Canada generates more food waste per capita than any other country in the world. Every year, close to 60 per cent of food produced in Canada is wasted. That’s more than 35 tonnes of food.
Considering the energy and resources required to produce this food, the link between food waste and our climate challenges is becoming more obvious – and politicized.
About 10 per cent is unavoidable waste – inedible products, such as bones, parts of produce or unwanted scraps, for example. But the avoidable waste is massive.
The average Canadian consumer throws out an estimated 170 kg of food a year. On a national scale, that’s the equivalent of 61 CN Towers. Every time a shopper leaves the supermarket, almost 40 per cent of what’s in the cart will go to waste. That’s real food and real money.
Food waste is no longer just a trivial subject we think about from time to time. It’s about the planet. According to a recent survey conducted by Angus Reid, 53 per cent of Canadians intend to reduce waste as much as possible in 2020. It was the top new year’s resolution for Canadians regarding food – more popular than cooking, losing weight, or even eating more fruits and vegetables. Our collective focus on food waste is clear.
For decades, food waste was largely ignored or invisible. Now, many of us are concerned about it. Indulgence and affordability were once the biggest food issues for most of us, and our food economy never really considered the negative externalities that came with our focus on abundance.
At one time, food waste was just an issue for organizations working on the margins of our food industry. Second Harvest in Toronto and other non-profits committed to food rescuing way before the food waste issue went mainstream. Most of these organizations have been successful in repurposing food to feed those in need, but their capacity is always cruelly limited.
But food companies have realized that tackling waste can be beneficial and profitable.
We’ve seen the ugly fruit and vegetable campaigns come and go, with varying levels of success.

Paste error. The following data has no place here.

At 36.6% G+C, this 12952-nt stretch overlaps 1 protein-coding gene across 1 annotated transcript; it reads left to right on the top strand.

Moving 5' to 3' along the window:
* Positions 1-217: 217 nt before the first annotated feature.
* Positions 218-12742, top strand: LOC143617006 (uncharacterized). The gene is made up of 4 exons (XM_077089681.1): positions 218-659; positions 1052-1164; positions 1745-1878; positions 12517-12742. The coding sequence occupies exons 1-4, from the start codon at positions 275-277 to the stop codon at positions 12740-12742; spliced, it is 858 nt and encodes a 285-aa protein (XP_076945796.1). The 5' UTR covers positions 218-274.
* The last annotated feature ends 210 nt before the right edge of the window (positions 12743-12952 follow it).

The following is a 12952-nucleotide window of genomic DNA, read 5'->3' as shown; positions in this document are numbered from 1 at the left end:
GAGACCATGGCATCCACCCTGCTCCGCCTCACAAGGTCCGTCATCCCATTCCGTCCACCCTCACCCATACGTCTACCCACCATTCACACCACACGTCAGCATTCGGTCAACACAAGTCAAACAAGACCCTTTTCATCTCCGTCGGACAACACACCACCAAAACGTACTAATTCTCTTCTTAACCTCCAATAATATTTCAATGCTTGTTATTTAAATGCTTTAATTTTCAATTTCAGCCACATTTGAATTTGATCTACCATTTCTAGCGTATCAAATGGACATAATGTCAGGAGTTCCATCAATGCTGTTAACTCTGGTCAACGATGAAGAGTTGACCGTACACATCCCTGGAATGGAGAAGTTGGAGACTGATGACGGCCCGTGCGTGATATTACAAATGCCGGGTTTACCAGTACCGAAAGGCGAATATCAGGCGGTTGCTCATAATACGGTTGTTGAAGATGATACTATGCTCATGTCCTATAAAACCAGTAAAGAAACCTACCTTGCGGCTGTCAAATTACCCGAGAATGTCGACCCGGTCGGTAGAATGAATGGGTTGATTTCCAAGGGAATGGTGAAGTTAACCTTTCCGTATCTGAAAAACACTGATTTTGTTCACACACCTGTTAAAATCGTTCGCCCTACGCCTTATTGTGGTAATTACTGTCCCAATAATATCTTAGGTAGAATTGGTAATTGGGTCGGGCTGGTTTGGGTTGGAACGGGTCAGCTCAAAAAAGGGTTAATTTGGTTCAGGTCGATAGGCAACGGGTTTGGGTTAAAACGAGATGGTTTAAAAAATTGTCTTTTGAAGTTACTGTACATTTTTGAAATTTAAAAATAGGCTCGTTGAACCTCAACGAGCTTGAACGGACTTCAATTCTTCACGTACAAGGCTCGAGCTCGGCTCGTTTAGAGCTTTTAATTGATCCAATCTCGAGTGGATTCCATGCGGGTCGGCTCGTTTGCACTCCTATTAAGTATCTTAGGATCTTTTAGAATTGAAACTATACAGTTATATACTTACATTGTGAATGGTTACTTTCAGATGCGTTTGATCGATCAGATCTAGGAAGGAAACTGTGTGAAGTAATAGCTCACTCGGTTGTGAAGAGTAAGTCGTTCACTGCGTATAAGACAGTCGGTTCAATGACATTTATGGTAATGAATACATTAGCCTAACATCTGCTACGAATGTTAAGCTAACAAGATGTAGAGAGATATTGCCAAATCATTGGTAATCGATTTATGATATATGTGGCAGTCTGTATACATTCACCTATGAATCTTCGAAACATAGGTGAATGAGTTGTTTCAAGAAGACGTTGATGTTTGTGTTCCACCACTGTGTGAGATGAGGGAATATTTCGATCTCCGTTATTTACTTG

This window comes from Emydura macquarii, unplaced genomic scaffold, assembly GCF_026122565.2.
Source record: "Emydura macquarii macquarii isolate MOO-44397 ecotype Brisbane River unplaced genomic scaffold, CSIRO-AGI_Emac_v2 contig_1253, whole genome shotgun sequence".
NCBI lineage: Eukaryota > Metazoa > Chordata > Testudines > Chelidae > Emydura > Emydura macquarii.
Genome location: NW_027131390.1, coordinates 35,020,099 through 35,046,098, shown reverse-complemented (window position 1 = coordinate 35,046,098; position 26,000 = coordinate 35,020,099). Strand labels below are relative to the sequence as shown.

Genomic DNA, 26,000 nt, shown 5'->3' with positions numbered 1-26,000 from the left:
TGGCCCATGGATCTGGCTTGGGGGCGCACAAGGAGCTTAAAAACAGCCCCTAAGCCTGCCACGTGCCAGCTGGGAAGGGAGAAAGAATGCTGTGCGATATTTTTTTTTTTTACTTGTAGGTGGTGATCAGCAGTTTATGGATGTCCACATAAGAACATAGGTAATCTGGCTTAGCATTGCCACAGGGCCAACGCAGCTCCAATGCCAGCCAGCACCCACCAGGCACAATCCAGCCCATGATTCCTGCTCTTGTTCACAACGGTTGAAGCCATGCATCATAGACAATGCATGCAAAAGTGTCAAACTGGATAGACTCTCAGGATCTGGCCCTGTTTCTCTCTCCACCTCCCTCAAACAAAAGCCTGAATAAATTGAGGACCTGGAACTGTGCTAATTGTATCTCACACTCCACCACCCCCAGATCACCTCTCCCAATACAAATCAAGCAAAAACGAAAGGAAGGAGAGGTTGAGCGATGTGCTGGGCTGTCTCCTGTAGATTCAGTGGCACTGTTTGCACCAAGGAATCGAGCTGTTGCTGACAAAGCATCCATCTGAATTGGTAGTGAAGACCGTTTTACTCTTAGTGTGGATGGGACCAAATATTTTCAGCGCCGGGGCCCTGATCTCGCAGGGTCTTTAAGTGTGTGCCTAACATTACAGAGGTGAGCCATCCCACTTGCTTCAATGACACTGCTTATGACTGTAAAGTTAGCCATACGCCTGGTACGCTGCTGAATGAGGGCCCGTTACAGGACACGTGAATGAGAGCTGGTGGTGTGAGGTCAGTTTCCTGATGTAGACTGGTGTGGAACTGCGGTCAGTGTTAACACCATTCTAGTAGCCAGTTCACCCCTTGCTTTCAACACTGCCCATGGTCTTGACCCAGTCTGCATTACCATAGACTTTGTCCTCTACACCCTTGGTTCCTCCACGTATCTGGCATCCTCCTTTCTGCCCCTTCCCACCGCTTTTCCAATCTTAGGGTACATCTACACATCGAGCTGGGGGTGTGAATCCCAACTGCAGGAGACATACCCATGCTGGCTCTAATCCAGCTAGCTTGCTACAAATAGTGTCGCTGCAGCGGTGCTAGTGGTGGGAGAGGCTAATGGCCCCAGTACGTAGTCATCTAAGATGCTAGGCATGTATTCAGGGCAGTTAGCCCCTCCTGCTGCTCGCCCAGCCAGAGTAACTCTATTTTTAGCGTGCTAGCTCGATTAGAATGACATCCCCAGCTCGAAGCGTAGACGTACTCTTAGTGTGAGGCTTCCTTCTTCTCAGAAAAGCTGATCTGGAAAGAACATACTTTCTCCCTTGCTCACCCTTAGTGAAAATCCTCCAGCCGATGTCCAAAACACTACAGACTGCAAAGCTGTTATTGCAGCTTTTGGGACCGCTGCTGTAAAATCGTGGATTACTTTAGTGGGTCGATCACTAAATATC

Large grocers have been selling esthetically imperfect produce at a discount, giving the naturally imperfect products a fighting chance to reach market. Some claimed consumers could get a 30 per cent discount. But given how volatile and unpredictable pricing can be in that section of the grocery store, consumers weren’t sure discounting really occurred. While the idea had merit, the initiative hasn’t show that it reduces food waste all the way along the food supply chain.
We’ve also seen the trays of food close to its due date set up in some dodgy corner of the grocery store. But recently, those displays have become more visible and more frequently visited by consumers.
But grocers are hardwired to make money selling high-quality, fresh products. From a business sense, retailing rescued food is almost counterintuitive, which is why retailers’ reluctancy is so painfully understandable.
More consumers now look for ways to reduce food waste and save money. They’re also expecting substantial results and grocers know it.
Loblaws opted for an app called Flashfood, and IGA and Metro in Quebec have recently launched a new initiative in partnership with an app called FoodHero. It's a simple solution for shoppers: they use the app to buy unsold items that are still perfectly good to eat, at prices marked down by 25 to 60 per cent. Consumers bid on items approaching their best-before date.
It’s a great concept but the business case is still in progress. Neither app has made a profit yet but the uptake appears to be promising. Time will tell.
We’re also seeing how food waste can serve another completely different economic purpose. Toronto’s newest biogas facility is a perfect example. Organic waste, or compost, will be diverted to an anaerobic digester to produce biogas. Starting in March 2020, several Toronto garbage trucks will be partially fuelled by renewable natural gas made from food waste.
Food waste is not only the food industry’s responsibility. We can only gain by seeing more municipalities and other organizations getting involved in such initiatives.
As food rescuing receives greater focus, we can expect the industry to look for more ways to address the issue – and very publicly.
But given modern lifestyles and the fact we eat out more often than at home, it may be that we simply buy too much food at the grocery store. This is certainly not something the industry wants to hear but our way of life has changed dramatically over the years.
We go to the grocery store without a plan about what and how to cook, and we don’t think about how to repurpose leftovers after a large meal.
That’s food for thought!
Dr. Sylvain Charlebois is senior director of the agri-food analytics lab and a professor in food distribution and policy at Dalhousie University.